I was supposed to clean the house so it would be tidy when H came home. But I just 'cleaned' the garden instead.
I dug out the deep litter bed created by the chickens. Pretty much all the compost goes straight into their pen, they have a good scratch and what's not theirs goes into the bin. Every now and then I put down a layer of straw, particularly if it's very muddy.
Overtime this means their pen has risen in height as they've created more and more compost. If you dig over a little bit it's crawling with worms, literally 20 or 30 per spade full. The girls love to scratch through this, so once a week or so I dig a bit over for them.
It occurred to me that this awesome soil was slightly wasted on them, so I hauled a foot or so of it in tub trugs and filled in all sorts of funny lumps and bumps that had appeared over time in the garden. I mulched all the soft fruit that are dotted up and down the garden and gave the rhubarbs a layer for good measure.
All kinds of perennial and self-seeding salads are coming up (Sedum spectabile, Claytonia perfoliata, minutina, sorrel, land cress (note to self get some variegated kind growing this year), February cress, and the first tiny shoots of perennial rocket that I thought the snow had killed off.
My attempts to get more early bees into the garden with more snowdrops, hellebores and other small early flowering things are paying off. I've mainly planted these under the rose and soft fruit--spaces I considered wasted if they don't have something under planted. There's something very pleasing about a blackcurrant with swelling buds and a ring of snowdrops and daffs pushing up.
But here's the thing. I'm not sure design wise it's up too much. I've pushed to the edge it terms to laissez-faire gardening, but at best it could be described as a slightly psychedelic wildflower meadow. There are moments of brilliance, but in truth they are mostly accident.
I've always been a little reticent about design. I, like everybody, can recognise a brilliant design when I see one because that's the defining factor about good design, everyone gets it (think of The High Line in New York, a Capability Brown landscape, the Tate Modern or a the brilliance of local vernacular, a Devon cottage for instance).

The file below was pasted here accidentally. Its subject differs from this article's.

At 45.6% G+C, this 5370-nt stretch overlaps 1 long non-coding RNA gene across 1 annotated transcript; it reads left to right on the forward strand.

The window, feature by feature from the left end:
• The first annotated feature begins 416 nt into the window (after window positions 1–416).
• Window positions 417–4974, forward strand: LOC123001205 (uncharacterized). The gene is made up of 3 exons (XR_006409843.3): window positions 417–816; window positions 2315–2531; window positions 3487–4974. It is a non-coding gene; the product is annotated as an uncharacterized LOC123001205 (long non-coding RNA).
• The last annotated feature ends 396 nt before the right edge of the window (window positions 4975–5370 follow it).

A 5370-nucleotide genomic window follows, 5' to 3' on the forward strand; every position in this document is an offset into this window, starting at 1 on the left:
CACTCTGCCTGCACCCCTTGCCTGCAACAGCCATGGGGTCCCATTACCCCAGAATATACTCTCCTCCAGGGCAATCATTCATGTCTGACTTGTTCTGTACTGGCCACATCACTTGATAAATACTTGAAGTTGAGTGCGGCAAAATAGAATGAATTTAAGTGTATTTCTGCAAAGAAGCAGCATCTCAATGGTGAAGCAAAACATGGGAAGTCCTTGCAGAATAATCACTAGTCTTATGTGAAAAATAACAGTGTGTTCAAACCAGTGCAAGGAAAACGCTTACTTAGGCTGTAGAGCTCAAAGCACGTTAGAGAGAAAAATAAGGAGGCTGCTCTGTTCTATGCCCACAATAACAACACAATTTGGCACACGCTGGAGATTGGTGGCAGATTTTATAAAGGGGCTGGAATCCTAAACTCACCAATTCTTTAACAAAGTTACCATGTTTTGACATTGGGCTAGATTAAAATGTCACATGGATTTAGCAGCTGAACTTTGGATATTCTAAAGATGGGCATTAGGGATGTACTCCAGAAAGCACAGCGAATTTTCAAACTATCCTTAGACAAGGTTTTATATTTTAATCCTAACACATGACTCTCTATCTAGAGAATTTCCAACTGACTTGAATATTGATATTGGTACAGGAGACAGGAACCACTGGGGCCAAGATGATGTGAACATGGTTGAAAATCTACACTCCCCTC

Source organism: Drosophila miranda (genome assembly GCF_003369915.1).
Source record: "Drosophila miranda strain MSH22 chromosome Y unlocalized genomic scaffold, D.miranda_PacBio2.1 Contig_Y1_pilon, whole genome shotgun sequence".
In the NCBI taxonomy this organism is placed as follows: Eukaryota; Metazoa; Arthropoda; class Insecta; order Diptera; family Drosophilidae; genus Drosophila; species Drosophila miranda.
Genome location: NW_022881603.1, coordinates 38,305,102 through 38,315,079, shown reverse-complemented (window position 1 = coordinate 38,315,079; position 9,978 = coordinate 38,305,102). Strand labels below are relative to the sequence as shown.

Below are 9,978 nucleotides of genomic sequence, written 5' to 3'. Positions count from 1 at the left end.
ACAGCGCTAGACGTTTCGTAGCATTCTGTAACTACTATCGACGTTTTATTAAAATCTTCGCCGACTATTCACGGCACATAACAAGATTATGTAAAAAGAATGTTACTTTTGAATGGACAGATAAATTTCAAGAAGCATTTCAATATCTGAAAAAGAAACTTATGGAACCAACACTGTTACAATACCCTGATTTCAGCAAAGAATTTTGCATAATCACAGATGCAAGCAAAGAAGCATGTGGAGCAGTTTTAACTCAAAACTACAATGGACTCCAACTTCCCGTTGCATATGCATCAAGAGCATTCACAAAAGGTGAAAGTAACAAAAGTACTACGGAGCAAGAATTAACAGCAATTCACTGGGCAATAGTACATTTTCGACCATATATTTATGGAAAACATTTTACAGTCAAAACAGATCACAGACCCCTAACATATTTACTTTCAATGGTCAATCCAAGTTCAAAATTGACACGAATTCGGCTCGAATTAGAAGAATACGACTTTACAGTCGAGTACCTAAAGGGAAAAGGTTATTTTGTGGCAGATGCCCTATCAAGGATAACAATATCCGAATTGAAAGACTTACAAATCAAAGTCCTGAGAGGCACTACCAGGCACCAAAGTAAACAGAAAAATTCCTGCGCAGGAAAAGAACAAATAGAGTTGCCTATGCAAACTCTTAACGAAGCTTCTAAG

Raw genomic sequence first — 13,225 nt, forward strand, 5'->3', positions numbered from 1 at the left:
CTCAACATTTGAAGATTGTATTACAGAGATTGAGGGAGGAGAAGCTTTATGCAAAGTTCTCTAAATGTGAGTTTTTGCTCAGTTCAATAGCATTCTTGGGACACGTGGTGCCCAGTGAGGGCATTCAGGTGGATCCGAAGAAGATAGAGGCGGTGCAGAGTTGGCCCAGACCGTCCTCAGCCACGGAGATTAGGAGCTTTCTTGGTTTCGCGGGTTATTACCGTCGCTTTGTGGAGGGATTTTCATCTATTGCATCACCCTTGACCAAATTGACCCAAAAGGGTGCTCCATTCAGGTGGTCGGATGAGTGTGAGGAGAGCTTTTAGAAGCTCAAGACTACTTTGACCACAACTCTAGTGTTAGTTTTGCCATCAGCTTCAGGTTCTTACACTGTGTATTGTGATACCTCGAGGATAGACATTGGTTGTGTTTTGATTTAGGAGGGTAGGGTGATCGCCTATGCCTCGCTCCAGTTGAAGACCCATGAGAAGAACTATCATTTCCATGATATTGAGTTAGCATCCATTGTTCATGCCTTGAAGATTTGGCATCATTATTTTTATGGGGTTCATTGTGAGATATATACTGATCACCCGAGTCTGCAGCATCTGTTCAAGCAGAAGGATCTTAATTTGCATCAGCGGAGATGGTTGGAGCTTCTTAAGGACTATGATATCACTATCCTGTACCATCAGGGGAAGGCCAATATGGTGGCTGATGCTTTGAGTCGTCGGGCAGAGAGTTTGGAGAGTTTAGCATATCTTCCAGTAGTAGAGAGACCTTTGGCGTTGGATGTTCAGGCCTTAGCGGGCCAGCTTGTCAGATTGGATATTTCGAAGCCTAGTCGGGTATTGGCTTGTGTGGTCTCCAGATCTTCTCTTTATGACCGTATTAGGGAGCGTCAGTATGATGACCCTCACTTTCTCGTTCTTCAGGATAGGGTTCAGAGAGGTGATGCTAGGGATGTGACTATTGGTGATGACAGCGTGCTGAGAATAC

So good design is great and everything else, well it sort of falls into that 'taste classifies and classifies the classifier'. I'm not sure I'm not all taste (quite literally). And that despite all my best efforts this winter to make my garden look a little more designed, the truth is my design tool is still my stomach. Still I suppose you have to design with something in mind.
I've started chitting potatoes even though I'm not a great believer in chitting, but when I looked inside my brown paper bags, the earlies had decided to go ahead without me. The broad beans are up (I pretty much always start them of in modules where I can keep them away from the mice and plant out once they are a pair of leaves) and I scored the bargain of the week, 40 Allium moly bulbs for 49p. I'm going to make a bank below a small wall in the garden. It's a lovely sheltered, free draining spot and come summer I can harvest a good proportion to eat. They are a traditional foraged food in Spain and you can eat bulbs and shoots like you might Welsh or Spring onions.
Oh and as an aside (though it's a giant one). H is out of hospital (for a bit at least).
Oh and I also read this by Kurt Vonnegurt.
"I want to stay as close to the edge as I can without going over. Out on the edge you see all kinds of things you can't see from the centre."
I thought about this a lot in the last week. I think I've been on that edge a lot recently. And he's right things do look very different there.